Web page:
Achievement Of Goals and Ethics
As a business partner, each individual will be expected to contribute to the business in a manner that non-partner employees do not. When a partner either does not fulfill these goals or wishes to remove themselves from those responsibilities, a partnership agreement should outline the appropriate process.
If a partner is not satisfied with the direction of the company or its goals, they may create a disruption in that progress. Partnership agreements often include outlines of future plans and mission statements that help guide all future decision-making. This requires clarifying the information within the agreement itself to keep partners on the same page regarding the direction of the company.
Wish To Terminate
A partner choosing to leave the business may result in conflict for many reasons. The best partnership agreements outline this process, including a step allowing for a discussion of grievances and a detailed plan for concluding partner responsibilities and compensation in a fair and manageable method.
A solid partnership agreement does not leave any room for unresolved legal matters among partners. Any agreement for a partnership should include clear and comprehensive language regarding the anticipated consequences of any potential legal issues. Engaging in a legal battle, in addition to a partnership conflict, while operating a business, can place undue stress on your company and divert valuable skills, resources and time from critical processes.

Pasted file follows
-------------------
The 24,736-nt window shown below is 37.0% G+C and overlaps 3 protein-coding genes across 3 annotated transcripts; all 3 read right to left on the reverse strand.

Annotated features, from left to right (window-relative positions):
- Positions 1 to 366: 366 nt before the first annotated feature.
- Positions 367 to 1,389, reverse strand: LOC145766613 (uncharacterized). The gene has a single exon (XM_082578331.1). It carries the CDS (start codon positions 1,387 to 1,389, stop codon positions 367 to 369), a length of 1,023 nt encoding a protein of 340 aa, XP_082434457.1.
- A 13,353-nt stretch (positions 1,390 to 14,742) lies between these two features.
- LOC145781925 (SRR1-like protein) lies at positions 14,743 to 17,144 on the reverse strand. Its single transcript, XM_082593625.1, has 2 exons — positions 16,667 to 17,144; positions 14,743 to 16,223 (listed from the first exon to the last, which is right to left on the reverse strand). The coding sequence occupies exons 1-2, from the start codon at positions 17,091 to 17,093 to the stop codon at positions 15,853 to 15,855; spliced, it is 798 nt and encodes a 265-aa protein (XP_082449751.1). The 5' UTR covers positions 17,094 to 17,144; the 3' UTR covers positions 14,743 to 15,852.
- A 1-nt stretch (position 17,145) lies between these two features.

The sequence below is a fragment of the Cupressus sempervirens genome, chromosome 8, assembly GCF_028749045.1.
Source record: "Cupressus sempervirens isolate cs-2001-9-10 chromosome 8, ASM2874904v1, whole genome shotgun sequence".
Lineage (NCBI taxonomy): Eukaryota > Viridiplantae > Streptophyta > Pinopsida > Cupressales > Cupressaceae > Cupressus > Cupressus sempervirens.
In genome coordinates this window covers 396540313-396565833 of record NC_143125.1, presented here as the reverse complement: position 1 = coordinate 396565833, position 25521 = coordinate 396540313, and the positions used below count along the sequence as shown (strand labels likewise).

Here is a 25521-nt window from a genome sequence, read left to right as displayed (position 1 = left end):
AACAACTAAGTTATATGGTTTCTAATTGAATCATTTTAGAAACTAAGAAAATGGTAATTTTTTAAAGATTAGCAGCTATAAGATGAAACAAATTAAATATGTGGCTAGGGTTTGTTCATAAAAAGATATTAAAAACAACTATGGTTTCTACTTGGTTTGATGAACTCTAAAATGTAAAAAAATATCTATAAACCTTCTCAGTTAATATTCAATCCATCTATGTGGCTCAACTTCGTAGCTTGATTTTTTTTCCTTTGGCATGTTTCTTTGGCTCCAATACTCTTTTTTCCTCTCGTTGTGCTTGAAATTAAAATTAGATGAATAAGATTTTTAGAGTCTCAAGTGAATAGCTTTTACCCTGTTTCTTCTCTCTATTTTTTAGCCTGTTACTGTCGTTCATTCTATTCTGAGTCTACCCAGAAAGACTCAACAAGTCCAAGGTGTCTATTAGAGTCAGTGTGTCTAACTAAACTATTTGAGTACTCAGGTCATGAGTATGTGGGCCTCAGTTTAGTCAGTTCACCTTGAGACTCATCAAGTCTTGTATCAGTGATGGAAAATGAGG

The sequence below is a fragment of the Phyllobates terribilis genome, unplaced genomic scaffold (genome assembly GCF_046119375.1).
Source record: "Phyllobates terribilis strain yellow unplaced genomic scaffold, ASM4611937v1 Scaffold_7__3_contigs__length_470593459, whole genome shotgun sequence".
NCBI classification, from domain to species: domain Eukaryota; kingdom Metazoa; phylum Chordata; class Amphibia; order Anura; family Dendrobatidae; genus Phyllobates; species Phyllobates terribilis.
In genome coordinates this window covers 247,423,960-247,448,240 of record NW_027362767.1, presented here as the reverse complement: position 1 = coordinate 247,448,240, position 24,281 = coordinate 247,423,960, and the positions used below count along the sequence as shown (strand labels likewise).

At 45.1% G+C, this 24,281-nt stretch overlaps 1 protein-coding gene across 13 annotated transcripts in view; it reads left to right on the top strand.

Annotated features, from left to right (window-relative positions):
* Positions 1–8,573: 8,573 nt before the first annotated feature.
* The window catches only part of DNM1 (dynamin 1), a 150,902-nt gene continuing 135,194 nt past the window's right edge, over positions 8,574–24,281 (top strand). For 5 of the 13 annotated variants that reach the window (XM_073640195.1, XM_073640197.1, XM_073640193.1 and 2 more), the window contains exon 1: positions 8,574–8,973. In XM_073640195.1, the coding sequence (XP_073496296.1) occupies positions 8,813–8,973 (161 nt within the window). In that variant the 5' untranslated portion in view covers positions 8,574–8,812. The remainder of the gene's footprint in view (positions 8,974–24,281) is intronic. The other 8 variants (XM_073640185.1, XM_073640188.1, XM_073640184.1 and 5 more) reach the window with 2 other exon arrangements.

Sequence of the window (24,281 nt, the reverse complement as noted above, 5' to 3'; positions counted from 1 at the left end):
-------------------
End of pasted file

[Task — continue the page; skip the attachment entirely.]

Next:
What fraud means to your company will depend on your unique business and industry. In any business, if a partner is found to be committing fraud, your partnership agreement should include a detailed process for removing that person from the partnership role, seeking legal action if the company has been damaged or is exposed to damages as a result or other possible detriment to the company or its remaining partners. This removes the emotional reaction from the situation and ensures all partners understand what is expected of them.
Since most partners have access to the company’s finances, or at least intimate knowledge of such matters, embezzlement is more common among partners than other employees. This type of situation should always be outlined in a partnership agreement; it should define how the business intends to receive compensation for financial damages and what processes the offending partner will follow to compensate the business. Some partnership agreements even outline processes intended to prevent embezzlement allowing partners to feel empowered rather than surveilled.
Trust The Professionals To Help You Navigate Partnership Disputes
Whether you are drafting a partnership agreement to prevent future partnership disputes, or you are encountering conflict within your business, consider the advantage an experienced attorney can provide. Seeking the guidance of an expert can equip you with the ability to avert the most common conflicts among partners and navigate the process of de-escalating conflicts already existing. The professionals at KPPB LAW will gladly help you navigate partnership disputes and work with you to create a solid partnership agreement.